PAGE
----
Giants Must Play Hard Ball with Eli Manning

AP Photo/Tony Gutierrez

AP Photo/Tony Gutierrez

Yesterday afternoon it was reported that Giants quarterback Eli Manning wanted to become the highest paid player at his position (and subsequently the highest paid player in the NFL). Today Jason McIntyre at The Big Lead suggested that giving Manning such a deal wouldn’t be the worst thing in the world. Well, consider myself on the complete opposite side of the fence.

You’re hardly going to find a bigger Eli supporter than myself. A few years ago I argued that Eli was absolutely the Manning that you wanted leading your team when it counted, and unlike many others, I also think Eli Manning’s Hall of Fame credentials are extremely sound. But what I don’t agree with is giving Eli Manning anywhere close to the type of deal he reportedly wants.

It has nothing to do with Manning’s recent play necessarily, though the ups and downs associated with Manning are sometimes hard to ignore. No, this strictly has to do with how I believe you must build your team in this day and age, and that is specifically by going young and drafting your next franchise quarterback.

Why do I think drafting a quarterback is so important? Frankly it’s a simple matter of youth and money. A quarterback on a rookie contract can easily turn into the best bargain in football if he develops correctly. Sure, in the end he may cost you a larger deal in the long run, but generally that’s because he has earned such a pay raise. Look no further than the likes of Russell Wilson, Andrew Luck, Cam Newton, perfect examples of a quarterback — even one with growing pains┬álike Newton — benefiting a team in the short, and likely long run.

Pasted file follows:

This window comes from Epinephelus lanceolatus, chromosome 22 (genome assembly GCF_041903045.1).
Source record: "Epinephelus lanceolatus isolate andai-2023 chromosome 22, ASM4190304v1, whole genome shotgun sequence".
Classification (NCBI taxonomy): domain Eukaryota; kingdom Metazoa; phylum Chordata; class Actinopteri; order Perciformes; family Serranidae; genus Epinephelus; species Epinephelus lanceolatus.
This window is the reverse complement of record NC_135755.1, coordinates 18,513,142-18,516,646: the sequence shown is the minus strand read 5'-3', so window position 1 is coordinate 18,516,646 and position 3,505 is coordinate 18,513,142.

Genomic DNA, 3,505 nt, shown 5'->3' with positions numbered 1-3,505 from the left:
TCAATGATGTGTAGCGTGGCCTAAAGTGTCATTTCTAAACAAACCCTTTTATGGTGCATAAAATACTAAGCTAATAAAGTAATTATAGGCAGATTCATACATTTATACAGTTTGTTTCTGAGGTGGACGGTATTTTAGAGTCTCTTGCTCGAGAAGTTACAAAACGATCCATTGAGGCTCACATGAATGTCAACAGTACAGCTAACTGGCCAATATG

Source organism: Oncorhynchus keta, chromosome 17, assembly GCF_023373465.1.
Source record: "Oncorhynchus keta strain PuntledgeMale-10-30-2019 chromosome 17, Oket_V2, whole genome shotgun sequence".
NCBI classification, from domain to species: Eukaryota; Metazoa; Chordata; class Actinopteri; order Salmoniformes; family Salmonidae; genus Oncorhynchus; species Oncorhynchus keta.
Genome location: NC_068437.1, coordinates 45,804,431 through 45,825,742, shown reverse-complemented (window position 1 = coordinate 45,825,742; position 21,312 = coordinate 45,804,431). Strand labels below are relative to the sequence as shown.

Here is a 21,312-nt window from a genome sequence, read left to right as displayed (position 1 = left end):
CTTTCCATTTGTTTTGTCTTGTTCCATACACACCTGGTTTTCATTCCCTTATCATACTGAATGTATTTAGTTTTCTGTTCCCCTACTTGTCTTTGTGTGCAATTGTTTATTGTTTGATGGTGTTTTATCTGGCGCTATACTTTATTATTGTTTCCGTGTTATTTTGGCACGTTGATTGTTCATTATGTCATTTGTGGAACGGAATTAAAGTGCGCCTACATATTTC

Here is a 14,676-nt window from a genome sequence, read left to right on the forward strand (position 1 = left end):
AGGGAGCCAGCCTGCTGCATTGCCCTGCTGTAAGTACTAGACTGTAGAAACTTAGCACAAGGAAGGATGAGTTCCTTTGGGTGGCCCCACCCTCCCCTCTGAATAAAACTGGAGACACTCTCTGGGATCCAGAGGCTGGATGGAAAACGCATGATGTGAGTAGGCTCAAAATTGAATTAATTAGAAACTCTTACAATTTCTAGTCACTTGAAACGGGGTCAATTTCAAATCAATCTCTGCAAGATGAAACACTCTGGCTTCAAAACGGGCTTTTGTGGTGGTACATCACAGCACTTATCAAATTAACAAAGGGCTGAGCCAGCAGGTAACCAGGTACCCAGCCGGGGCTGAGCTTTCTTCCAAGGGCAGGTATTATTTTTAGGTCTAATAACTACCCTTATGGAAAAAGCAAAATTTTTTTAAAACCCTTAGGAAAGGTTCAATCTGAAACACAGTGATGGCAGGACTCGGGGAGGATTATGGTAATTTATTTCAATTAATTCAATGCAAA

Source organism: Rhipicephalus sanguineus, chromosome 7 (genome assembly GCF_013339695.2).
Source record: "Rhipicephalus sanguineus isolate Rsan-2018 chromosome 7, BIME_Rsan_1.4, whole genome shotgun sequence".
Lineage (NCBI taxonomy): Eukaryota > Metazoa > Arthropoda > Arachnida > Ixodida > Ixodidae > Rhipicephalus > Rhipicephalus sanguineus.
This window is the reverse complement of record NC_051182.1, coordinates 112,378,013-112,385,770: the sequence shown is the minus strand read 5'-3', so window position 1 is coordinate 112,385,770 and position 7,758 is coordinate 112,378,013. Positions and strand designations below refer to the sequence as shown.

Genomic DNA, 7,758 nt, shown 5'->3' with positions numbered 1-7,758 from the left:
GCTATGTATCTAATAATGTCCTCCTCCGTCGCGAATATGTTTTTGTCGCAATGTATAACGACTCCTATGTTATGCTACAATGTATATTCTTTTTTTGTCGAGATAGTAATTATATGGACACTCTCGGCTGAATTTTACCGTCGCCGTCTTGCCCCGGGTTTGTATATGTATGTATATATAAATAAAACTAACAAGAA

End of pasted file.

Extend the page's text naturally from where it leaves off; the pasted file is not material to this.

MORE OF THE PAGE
If I’m the Giants I have no problem offering Eli Manning something along the lines of a two-year deal with a reasonable┬áchunk of change, but I’m not making him the highest paid player in the game, and I’m not giving him a deal that is going to take him into his late 30s (Manning turns 35 in January when his current deal will be expiring).

The Giants would be much better off drafting additional quarterbacks next April/May. Take a guy in the first round perhaps, or take a couple of guys you like in the 2nd/5th. But take a quarterback or two, and groom them behind Manning if he stays, or a veteran you sign for much cheaper. Then continue the process every few years.

It may sound crazy for me to advocate taking a quarterback every few seasons — and I’m talking at least a mid-round guy here, not a late round flyer (though don’t ignore them obviously) — but stability at the position is key and developing options is important. If you need a linebacker, you can get one off the street in a pinch. Will he be anything close to an All-Pro? Of course not. He’ll probably be sub-par at best. But you can do a lot more to hide an ineffective 3rd string linebacker than you can to hide an ineffective backup quarterback. So draft and develop quarterbacks often, when you can get them for cheap, and invest in other positions during free-agency.

Of course, I’m not an NFL general manager, and most would probably disagree with this philosophy. So be it. But once you get a quarterback you can trust, you can live with him for 10 years. After that, you run the risk of paying a person for past performance rather than what is to come. While some quarterbacks are obviously the exception, I firmly believe in the theory that it’s better to part ways a year too early than a year too late. I guess we’ll see if the Giants feel the same way when it comes to Eli Manning.

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